The Power of Little Kindly Deeds

Unearth the transformative power of ‘little kindly deeds’ and anonymous acts of service. Inspired by the wisdom of Alma and the example of King Benjamin, this exploration shows how small acts of kindness can create significant change, assisting us and others in ascending life’s mountains.

Picture yourself embarking on a hike up a steep mountain. With each step, the journey becomes more arduous, the incline more demanding. Along the way, the unwelcome sensation of a pebble stuck to the bottom of your shoe begins to make itself known. It’s a small thing, but it nags at you, distracting you from the beauty of the path you’re on. Suddenly, a fellow hiker appears, offering you a moment’s rest and a stick to dislodge the pesky stone. This simple, almost insignificant act of kindness, changes the remainder of your journey. Freed from distraction and discomfort, your steps become lighter, the path ahead clearer.

“By small and simple things are great things brought to pass” (Alma 37:6).

That scripture, found in the Book of Mormon, encapsulates the power and potential of performing “little kindly deeds” or anonymous acts of service for others. It isn’t always grand gestures or huge efforts that make the most difference. Sometimes, it’s the small and simple acts of kindness, often unnoticed or unrecognized, that bring about great and meaningful change in the world around us.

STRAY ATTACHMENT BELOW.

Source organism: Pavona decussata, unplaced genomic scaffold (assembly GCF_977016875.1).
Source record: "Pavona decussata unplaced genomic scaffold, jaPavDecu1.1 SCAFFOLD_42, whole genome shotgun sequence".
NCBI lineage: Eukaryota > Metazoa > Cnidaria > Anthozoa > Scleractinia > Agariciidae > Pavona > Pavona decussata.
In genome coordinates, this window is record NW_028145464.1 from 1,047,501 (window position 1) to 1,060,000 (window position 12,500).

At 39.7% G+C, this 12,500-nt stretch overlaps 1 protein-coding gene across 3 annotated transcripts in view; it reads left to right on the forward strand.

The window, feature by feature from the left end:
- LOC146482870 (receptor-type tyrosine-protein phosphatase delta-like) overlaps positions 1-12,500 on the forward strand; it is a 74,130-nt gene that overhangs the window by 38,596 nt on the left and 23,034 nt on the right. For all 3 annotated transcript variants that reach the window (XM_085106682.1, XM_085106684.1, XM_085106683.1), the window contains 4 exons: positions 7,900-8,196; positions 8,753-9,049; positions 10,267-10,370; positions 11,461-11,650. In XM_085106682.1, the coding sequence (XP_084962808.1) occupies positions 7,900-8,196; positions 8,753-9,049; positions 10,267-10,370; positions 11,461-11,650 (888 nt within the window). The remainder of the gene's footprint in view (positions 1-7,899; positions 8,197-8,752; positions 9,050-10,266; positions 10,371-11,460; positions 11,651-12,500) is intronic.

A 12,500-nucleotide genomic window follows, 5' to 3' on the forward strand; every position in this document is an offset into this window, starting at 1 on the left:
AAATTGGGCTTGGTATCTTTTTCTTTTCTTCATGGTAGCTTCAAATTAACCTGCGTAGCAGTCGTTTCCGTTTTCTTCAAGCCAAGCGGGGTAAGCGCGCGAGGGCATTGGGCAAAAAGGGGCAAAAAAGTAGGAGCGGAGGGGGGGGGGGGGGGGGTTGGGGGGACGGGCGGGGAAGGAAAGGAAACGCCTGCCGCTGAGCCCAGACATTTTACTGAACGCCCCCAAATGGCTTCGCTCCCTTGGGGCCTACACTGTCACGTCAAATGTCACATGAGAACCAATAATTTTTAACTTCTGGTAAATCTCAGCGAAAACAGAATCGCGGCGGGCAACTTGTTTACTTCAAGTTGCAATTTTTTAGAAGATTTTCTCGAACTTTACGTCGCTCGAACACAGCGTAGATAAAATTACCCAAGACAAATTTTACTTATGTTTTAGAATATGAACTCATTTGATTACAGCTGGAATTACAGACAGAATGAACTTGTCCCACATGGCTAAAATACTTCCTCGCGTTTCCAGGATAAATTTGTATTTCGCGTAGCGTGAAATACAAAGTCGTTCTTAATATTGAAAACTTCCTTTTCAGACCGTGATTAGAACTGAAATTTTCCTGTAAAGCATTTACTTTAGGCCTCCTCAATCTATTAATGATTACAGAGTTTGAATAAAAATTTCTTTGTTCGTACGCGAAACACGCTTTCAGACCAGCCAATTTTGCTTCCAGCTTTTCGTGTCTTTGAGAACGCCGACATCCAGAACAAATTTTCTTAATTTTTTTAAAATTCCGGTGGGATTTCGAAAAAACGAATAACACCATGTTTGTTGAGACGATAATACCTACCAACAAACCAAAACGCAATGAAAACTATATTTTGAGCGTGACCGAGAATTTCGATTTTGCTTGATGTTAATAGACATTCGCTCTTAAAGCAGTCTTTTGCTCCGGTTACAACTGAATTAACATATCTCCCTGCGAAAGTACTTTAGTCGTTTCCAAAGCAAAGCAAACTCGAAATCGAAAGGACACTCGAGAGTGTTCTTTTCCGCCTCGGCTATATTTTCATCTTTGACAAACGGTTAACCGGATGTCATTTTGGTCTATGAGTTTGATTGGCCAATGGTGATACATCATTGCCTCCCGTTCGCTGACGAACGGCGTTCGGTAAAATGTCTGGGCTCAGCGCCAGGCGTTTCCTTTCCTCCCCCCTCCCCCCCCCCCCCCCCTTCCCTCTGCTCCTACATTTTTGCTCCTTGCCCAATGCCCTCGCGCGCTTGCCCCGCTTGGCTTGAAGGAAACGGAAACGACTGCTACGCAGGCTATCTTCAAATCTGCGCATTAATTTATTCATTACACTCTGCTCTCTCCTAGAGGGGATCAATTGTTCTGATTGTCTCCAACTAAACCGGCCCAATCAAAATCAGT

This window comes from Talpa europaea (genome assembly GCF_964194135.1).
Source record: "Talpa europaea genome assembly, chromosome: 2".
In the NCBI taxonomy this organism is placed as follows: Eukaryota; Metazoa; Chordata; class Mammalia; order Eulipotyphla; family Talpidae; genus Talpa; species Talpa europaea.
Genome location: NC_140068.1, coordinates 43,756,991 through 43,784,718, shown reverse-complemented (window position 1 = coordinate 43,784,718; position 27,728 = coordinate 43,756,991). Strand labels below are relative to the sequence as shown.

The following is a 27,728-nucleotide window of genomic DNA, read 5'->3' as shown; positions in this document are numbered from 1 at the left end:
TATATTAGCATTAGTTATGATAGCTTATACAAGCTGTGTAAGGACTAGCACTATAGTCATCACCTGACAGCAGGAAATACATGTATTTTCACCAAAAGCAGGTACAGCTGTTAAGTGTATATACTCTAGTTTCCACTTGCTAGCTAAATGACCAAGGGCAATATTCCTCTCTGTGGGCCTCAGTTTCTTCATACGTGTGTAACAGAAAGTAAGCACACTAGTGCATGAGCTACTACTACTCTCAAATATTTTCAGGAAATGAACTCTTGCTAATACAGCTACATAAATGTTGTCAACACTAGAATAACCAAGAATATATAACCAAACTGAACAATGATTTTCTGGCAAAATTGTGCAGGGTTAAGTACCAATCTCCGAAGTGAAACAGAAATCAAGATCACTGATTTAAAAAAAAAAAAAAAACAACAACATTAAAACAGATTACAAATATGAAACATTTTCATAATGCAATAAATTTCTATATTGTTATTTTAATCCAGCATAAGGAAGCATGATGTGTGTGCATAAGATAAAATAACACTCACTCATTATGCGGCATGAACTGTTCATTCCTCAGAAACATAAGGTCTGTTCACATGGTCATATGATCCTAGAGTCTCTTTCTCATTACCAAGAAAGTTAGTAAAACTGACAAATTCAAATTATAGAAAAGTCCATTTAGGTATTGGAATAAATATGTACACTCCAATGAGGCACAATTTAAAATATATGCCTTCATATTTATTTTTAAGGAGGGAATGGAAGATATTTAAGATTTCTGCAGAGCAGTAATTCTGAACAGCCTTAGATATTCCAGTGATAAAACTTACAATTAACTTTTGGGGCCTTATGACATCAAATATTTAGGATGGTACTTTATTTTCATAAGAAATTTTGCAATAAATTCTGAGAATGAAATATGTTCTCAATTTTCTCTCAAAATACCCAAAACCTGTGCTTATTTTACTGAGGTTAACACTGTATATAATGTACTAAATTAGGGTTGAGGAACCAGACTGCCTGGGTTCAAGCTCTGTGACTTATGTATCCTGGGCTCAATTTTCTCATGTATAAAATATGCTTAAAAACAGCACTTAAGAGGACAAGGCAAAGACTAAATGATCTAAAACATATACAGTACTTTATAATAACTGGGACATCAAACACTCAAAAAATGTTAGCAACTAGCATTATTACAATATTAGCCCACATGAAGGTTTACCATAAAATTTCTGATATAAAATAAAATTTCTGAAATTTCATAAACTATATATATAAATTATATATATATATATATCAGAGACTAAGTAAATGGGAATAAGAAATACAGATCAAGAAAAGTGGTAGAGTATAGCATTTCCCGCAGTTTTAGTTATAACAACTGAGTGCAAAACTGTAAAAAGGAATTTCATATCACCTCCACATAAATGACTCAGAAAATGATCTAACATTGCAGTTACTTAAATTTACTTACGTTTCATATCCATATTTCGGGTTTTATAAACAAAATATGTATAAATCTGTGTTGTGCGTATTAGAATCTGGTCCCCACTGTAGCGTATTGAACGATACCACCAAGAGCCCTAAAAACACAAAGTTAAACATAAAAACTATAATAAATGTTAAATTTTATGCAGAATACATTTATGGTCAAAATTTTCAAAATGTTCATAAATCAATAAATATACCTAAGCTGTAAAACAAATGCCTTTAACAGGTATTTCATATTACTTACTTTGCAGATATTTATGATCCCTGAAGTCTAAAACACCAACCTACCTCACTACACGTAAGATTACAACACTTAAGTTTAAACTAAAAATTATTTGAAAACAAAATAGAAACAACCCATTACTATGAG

“And let every man esteem his brother as himself, and practice virtue and holiness before me” (D&C 38:24).

In this verse from The Doctrine and Covenants, the spirit of service and love for our fellow beings shines brightly. We are encouraged to value others as we value ourselves. Integral to this is the practice of virtues such as kindness and service.

Reflect on the life of King Benjamin from the Book of Mormon. He was a king, anointed by birthright and revered by his people. Yet, he didn’t set himself above others. He served his people in various ways—leading them in times of war and peace, and also laboring with his own hands so as not to unduly burden his people (Mosiah 2:14). King Benjamin understood the essence of humble service—that great leadership often comes from small acts of service.

We too can incorporate this spirit of service into our lives. It could be as simple as offering a comforting word to a friend in distress, assisting a neighbor with their grocery bags, or sending an anonymous care package to someone who is going through a difficult time. Whether recognized or anonymous, these acts of kindness can have profound and far-reaching effects on the lives of both the giver and receiver.

As we continue on life’s journey, let us aspire to brighten the corners of our world, one act of kindness at a time. Let’s embody the spirit of the seasoned hiker, always ready to lend a helping hand, always ready to remove a pebble from a fellow traveler’s shoe. For you never know—your small act of kindness might just be the stick that helps someone else remove their pebble.

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